By New Times
By Connor Radnovich
By Robrt L. Pela and Amy Silverman
By Ray Stern
By Keegan Hamilton
By Matthew Hendley
By Monica Alonzo
By Monica Alonzo
If Bill Moss can teach Arabs how to sew tents, he can probably teach America how to house its homeless.
At least house them temporarily so they won't freeze to death in the long, cold night.
House them in cardboard.
This famous artist-tentmaker-designer doesn't care that some people think he's nuts to apply his talents to a project that will never make him much money. Since moving to the Phoenix area last November, he's met the homeless face to face--helped one man survive the night recently--and he insists he must do this. "If I could save one person from freezing to death, I'd be doing something," he says. "I think artists have to bite the bullet and become more socially minded."
That doesn't mean slapping together ugly cardboard boxes and calling them home, he adds. "There's no reason these temporary houses have to be ugly," he says as he unfolds a model shelter that resembles a dome. It is the latest addition to the line of Bill Moss creations: Some of the country's most popular camping tents, one of which is on permanent display in the Museum of Modern Art; fabric sculptures bought by the beautiful people at New York art galleries; stretched canvas pieces pictured in Aramis ads and displayed in the theatre at the Frank Lloyd Wright community of Scottsdale's Taliesin West, which Moss now calls home.
There is no reason, he assures in his best salesman's voice, to worry that his paper structures are too flimsy to save lives. "People think of paper as something you write on or something you wipe your butt with, but not something to live in," he allows. "But you can do anything with paper."
He hopes to prove that statement in March when he tests his temporary paper houses with the homeless of the Phoenix area. "I don't call them homeless shelters, I call them disaster-preparedness shelters," he explains. "Being homeless is just one type of disaster. And it doesn't make any difference why. If you've lost your home because you lost your job or because there was an earthquake, you're still homeless and it's a disaster."
BILL MOSS WILL NEVER forget the night he met John. Moss was helping to serve food to the homeless in Mesa when a friend interrupted, saying there was an emergency. Someone had reported a man desperately ill in a nearby park. "We drove to this park, and, at first, it looked like it was barren," Moss recalls. "But when you got closer to the trees, there were people all over the place. This guy was covered only by an old shirt. He was shaking so bad, he had to be picked up; he couldn't even walk. We got him in the car. He looked at me and said, `Thank you for taking the time.' I didn't know what to say. I don't know how to carry on a conversation with someone who could be dying."
Moss drove to a rundown Mesa hotel that accepts housing vouchers issued by the city. He watched as some of the homeless waiting for rooms gave up their vouchers so John could have a warm place for the night. "I told him, `You've got a lot of friends,' and he said, `The homeless people are the best friends I've ever had.' This guy was about 35, Anglo, well-spoken."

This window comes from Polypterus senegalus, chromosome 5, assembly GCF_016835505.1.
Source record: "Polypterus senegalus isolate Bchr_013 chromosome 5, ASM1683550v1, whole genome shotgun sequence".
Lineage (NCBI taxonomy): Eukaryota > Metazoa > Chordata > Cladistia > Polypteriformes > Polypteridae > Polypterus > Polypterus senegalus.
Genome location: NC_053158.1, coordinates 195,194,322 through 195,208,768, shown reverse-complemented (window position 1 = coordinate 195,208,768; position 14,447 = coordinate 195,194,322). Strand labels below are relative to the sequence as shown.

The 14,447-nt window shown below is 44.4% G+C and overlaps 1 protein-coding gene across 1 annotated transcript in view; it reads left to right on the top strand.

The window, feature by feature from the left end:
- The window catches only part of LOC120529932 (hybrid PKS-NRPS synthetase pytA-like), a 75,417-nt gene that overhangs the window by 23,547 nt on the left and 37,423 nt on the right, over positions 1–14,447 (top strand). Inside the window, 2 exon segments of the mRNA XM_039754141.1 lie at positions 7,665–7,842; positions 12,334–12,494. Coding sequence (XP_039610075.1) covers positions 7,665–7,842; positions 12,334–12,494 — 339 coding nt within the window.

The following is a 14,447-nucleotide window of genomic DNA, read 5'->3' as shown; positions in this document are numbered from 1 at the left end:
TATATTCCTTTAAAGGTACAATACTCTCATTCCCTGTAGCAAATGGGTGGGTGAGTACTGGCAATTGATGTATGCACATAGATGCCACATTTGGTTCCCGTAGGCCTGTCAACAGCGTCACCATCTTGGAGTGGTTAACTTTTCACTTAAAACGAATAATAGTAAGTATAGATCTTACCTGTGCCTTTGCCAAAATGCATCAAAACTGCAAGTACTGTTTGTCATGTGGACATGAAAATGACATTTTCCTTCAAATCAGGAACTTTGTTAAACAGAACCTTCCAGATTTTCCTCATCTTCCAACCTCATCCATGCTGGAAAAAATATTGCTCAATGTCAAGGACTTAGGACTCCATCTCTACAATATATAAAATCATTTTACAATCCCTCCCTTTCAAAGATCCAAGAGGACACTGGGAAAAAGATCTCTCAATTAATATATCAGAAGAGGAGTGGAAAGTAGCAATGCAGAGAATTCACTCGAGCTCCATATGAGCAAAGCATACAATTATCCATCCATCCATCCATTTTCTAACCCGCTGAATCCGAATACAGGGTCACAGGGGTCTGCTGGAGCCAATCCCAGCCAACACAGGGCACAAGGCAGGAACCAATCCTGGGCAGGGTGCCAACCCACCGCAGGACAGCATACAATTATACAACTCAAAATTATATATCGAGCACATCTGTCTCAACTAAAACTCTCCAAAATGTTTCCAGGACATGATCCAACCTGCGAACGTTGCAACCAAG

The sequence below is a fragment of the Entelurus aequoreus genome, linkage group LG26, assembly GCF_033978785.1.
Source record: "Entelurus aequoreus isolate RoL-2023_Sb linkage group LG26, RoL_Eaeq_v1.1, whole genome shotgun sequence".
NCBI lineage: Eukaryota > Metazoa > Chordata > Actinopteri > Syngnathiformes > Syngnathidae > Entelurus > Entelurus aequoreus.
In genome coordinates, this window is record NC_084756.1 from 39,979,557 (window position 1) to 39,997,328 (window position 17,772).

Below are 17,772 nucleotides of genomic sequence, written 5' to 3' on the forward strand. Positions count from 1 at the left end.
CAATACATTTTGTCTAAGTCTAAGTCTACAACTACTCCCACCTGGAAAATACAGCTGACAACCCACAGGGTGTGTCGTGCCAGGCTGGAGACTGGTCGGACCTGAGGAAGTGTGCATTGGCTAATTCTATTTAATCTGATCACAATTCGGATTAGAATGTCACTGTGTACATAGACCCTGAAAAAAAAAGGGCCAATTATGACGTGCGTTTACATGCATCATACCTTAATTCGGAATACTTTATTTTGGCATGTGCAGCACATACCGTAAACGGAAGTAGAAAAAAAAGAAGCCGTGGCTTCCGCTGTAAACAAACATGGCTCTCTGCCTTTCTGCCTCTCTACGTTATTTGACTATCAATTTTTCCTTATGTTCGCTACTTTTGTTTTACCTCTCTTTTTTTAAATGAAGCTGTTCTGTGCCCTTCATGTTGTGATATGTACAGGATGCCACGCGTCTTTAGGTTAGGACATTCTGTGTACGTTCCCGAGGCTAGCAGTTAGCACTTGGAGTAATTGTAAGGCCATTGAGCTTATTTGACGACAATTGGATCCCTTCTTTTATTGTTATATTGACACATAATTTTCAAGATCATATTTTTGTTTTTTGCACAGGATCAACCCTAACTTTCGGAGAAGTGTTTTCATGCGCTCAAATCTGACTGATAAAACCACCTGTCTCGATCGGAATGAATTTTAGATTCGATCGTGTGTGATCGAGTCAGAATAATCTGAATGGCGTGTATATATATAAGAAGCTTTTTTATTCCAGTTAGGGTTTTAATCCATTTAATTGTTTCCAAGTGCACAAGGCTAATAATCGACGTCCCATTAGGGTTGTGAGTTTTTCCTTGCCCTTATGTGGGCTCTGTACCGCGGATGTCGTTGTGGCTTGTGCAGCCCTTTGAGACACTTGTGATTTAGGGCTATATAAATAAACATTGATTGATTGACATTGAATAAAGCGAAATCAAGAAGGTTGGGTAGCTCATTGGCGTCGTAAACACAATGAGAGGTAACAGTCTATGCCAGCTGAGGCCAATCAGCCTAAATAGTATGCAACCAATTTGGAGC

John stayed in the hotel a couple of days--rooms reportedly "very dirty" and hardly habitable but warm enough to give relief. A few days later John came walking through the food line. He was on the streets again, still looking for a job, still finding none. Moss is convinced that "all he really needed to keep from dying was that room."
The experience was one of those that made Moss speed up his designs in order to get his cardboard shelters into immediate production. Another occurred the night he spent with migrant workers in the citrus orchards around Chandler. "I go to the orange groves to see what people need," he explains. "I don't want to go in like the press. They come in, photograph every damn thing and then leave. They don't want to get involved anymore than anyone else."
Moss has gotten involved. "We went out into the orchards, and there were all these people living in the trees," he recalls. "These people have jobs. They're pickers during the day, but they have no shelter. None. They sit around a fire with a pot of beans cooking. They brought things for us to sit on and asked us to stay for dinner. We tried to pay them, telling them we'd have bought dinner anyway, but they wouldn't take anything. I asked them what they needed. They said they needed jackets because they were cold. They said they needed shelter."
Moss went back to Taliesin West that night and spent hours finishing the last design sketches for the cardboard shelters. "I immediately sent them off [to his company headquarters in Minneapolis] so we can get this going," he says.
MOSS HOPES THAT THIS TIME he won't get stymied with bureaucratic red tape. He just wants to get his temporary shelters out to people who need them without somebody's finding some excuse why it can't be done. During the last fifteen years, he says, he's repeatedly run into roadblocks as he tried to show that fabric can be a home, that cardboard can be a lifesaver. Don't get him started on how State Department officials can so dally on an idea it never gets done. Ditto for the Red Cross. Zoning officials haven't figured out how to prevent him from putting his art to good use, but they keep trying.